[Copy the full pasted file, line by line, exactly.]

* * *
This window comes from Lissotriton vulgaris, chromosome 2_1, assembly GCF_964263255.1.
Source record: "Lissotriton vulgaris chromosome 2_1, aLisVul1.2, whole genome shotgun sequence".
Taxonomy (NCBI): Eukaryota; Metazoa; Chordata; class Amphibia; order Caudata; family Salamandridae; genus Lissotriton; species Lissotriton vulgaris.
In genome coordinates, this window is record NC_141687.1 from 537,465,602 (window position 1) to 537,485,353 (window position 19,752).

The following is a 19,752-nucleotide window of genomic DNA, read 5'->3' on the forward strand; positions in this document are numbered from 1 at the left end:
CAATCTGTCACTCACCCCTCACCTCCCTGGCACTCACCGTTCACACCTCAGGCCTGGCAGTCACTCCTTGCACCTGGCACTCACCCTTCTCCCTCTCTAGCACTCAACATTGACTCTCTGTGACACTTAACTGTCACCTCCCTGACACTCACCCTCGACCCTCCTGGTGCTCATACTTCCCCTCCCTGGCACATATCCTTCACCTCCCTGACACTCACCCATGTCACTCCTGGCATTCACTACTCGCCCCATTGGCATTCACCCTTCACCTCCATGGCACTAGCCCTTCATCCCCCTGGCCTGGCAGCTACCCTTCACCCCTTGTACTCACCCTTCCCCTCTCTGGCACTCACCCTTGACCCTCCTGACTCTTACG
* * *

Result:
This window comes from Lissotriton vulgaris, chromosome 2_1, assembly GCF_964263255.1.
Source record: "Lissotriton vulgaris chromosome 2_1, aLisVul1.2, whole genome shotgun sequence".
Taxonomy (NCBI): Eukaryota; Metazoa; Chordata; class Amphibia; order Caudata; family Salamandridae; genus Lissotriton; species Lissotriton vulgaris.
In genome coordinates, this window is record NC_141687.1 from 537,465,602 (window position 1) to 537,485,353 (window position 19,752).

The following is a 19,752-nucleotide window of genomic DNA, read 5'->3' on the forward strand; positions in this document are numbered from 1 at the left end:
CAATCTGTCACTCACCCCTCACCTCCCTGGCACTCACCGTTCACACCTCAGGCCTGGCAGTCACTCCTTGCACCTGGCACTCACCCTTCTCCCTCTCTAGCACTCAACATTGACTCTCTGTGACACTTAACTGTCACCTCCCTGACACTCACCCTCGACCCTCCTGGTGCTCATACTTCCCCTCCCTGGCACATATCCTTCACCTCCCTGACACTCACCCATGTCACTCCTGGCATTCACTACTCGCCCCATTGGCATTCACCCTTCACCTCCATGGCACTAGCCCTTCATCCCCCTGGCCTGGCAGCTACCCTTCACCCCTTGTACTCACCCTTCCCCTCTCTGGCACTCACCCTTGACCCTCCTGACTCTTACG